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Retailers under pressure from proposed EU supplier trading law RETAILERS are concerned that attempts to introduce new legislation around the retailersupplier relationship may add extra layers of bureaucracy and cost. Michael Creed TD, Minister for Agriculture, Food and the Marine, recently announced the launch of a public consultation process on incorporating the EU’s Unfair Trading Practices (UTP) Directive into Irish law. According to the Minister, the directive is “one of a number of initiatives at EU level aimed at improving the transparency and fairness of the food supply chain”, which aims to “protect weaker suppliers against UTPs by stronger buyers in the food supply chain”. However, Irish retailers contend that fair trading is already covered under the Consumer Protection Act 2007 (Grocery Goods Undertakings) Regulations 2016, which is also known as the Grocery Goods Regulations. The current regulations only apply to retailers and wholesalers of food and drink in Ireland with a worldwide turnover in excess of €50m. “Under UTP, suddenly the net will extend to every shop that has a turnover of €2m,” Tara Buckley, RGDATA’s Director General, told Retail News. “The vast majority of our members buy most of their goods through one of the three big wholesale groups, which are all caught by the Grocery Goods Regulations. It seems bizarre to us that we are going to end up with a set of regulations that will extend out and apply to very small players in the market, and create a potentially huge burden of regulation at a huge cost.” Under the current regulations, which were introduced “to bring transparency and fairness into the trade relationships between grocery goods suppliers and wholesalers and retailers”, according to the CCPC, grocers must keep records, provide information and contracts. The CCPC has been carrying RGDATA Director General, Tara out compliance checks of Buckley. retailers and wholesalers that fall under its remit. The UTP directive includes these criteria, but will require additional compliance. “Suddenly we’re going to need inspection, regulation, and more paperwork, for a tiny percentage of the market,” added Buckley. “If our members have to pay new staff to handle the additional regulation, where do they get that money? Do they put their prices up?” Earlier this month, the Oireachtas Joint Committee on Agriculture, Food and the Marine, met with Christine Tacon, the UK’s Groceries Code Adjudicator (GCA) who uncovered incidences in which Tesco delayed payments to suppliers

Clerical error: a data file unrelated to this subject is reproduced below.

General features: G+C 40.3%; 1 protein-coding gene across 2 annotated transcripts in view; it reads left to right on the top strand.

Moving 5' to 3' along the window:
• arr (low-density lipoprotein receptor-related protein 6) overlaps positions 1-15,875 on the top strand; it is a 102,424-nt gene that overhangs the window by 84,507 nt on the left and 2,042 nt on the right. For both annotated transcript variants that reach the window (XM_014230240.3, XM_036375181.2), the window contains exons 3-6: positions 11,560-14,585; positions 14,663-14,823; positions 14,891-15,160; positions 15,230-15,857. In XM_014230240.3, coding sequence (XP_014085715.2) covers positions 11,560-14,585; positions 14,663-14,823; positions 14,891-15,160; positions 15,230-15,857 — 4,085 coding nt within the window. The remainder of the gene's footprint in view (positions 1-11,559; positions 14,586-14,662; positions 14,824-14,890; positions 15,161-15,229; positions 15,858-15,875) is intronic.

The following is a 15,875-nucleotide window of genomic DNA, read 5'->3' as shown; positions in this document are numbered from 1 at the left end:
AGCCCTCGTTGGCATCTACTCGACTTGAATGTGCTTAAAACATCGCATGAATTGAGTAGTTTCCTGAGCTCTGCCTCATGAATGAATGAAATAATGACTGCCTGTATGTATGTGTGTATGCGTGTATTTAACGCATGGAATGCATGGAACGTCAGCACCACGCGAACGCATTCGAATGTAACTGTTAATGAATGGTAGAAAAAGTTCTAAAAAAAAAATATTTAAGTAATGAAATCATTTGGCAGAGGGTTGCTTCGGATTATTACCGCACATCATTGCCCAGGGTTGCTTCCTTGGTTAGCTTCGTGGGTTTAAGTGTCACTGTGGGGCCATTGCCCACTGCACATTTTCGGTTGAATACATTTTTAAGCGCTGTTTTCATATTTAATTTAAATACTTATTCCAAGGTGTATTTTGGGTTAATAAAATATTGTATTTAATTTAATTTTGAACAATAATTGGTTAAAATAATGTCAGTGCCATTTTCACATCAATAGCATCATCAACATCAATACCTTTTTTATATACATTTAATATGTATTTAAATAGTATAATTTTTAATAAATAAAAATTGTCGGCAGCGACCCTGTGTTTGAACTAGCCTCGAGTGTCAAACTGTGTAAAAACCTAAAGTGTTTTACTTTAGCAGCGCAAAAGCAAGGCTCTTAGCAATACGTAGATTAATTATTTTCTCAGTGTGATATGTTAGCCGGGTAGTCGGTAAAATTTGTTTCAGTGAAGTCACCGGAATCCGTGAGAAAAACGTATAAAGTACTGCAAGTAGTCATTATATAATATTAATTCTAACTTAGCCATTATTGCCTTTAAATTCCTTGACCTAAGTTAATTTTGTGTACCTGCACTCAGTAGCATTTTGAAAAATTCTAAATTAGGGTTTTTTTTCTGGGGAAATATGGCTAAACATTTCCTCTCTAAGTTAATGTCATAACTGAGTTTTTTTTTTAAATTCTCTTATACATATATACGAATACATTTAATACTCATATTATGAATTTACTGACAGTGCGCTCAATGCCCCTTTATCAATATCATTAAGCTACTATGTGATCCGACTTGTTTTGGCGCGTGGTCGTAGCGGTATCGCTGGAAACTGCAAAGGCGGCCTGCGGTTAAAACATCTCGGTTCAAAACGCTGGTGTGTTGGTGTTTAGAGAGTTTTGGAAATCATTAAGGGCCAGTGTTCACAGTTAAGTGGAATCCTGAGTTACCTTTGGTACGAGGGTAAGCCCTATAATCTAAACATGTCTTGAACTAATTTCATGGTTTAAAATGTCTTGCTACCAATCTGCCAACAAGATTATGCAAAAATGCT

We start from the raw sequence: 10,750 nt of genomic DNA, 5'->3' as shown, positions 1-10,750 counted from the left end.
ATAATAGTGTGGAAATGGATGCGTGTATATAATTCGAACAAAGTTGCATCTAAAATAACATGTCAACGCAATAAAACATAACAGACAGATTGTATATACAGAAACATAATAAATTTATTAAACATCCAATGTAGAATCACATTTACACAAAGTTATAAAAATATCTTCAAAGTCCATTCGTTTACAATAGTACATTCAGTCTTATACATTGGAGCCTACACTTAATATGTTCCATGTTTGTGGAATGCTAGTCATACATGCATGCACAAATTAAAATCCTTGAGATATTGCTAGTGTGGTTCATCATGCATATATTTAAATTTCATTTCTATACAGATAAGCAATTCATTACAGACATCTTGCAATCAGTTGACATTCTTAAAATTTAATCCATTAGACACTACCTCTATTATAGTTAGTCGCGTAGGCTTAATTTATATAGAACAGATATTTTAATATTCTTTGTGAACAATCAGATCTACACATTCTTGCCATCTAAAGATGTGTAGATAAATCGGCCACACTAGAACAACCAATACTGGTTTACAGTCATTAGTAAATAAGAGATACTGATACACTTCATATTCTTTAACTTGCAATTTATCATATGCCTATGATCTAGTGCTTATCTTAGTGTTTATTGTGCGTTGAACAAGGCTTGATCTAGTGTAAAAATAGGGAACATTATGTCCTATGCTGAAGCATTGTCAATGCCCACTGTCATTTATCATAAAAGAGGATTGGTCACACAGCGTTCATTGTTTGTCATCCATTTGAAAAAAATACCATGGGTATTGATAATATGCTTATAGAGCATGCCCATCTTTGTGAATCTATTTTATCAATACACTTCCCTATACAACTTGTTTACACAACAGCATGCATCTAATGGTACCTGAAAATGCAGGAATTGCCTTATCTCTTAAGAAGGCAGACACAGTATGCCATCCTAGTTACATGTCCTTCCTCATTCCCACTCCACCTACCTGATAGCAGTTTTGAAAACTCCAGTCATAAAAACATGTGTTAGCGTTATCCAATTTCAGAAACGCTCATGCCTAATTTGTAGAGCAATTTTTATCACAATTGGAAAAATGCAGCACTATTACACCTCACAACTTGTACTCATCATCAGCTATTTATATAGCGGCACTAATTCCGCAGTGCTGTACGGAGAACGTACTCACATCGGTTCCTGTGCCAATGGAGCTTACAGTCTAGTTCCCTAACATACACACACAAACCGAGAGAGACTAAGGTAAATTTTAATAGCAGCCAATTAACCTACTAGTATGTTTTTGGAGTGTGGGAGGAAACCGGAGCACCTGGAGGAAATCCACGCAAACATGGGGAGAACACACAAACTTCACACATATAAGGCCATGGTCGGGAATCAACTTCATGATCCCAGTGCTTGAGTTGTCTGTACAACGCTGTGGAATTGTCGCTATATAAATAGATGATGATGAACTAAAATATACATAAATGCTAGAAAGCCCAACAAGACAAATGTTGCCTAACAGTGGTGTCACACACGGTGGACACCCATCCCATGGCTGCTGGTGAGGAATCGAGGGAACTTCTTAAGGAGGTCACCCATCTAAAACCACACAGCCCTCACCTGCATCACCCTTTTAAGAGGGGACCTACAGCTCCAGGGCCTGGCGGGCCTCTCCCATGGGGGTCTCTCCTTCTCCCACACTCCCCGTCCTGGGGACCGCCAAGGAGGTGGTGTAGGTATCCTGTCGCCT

between 2013 and 2015. Committee members called for stricter regulation to be imposed on retailers at the event. “If [UTP] came in this evening, it wouldn’t come in quick enough into this country,” said Labour TD Willie Penrose. “We’re eager that it should be widened into this country. The impact of unfair trading practices here in Ireland on the primary producer is very serious. The primary producer gets an average of 21% of the cost of a product. The retailer gets 51%.” Pat Deering, a Fine Gael TD, echoed this accusation, saying: “someone is making money off the process, other than the primary producer”. Penrose cited “evidence” of retail cartels Michael Creed TD, Minister operating in Ireland. “There of Agriculture, Food and the has been lot of unrest here Marine. in the last decade and a half. We have one industry in which there are four or five big players… It’s easy when there’s a small cohort of individuals controlling the industry, where the casualties are the primary producers.” Yet there has been no recorded evidence of ‘hello money’, the practice whereby a retailer charges producers for shelf placement, in Ireland. Tacon, who referred to the practice as “listing fees”, said it was not a common occurrence in the UK either. “On the whole, listing fees have tended to disappear,” she told the committee. The Irish Farming Association (IFA) has stated its distrust

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Retail News November 2019  

Retail News, is Ireland’s longest established FMCG B2B magazine. It has been around for over 60 years, from the birth of the supermarket, th...

Retail News November 2019  

Retail News, is Ireland’s longest established FMCG B2B magazine. It has been around for over 60 years, from the birth of the supermarket, th...

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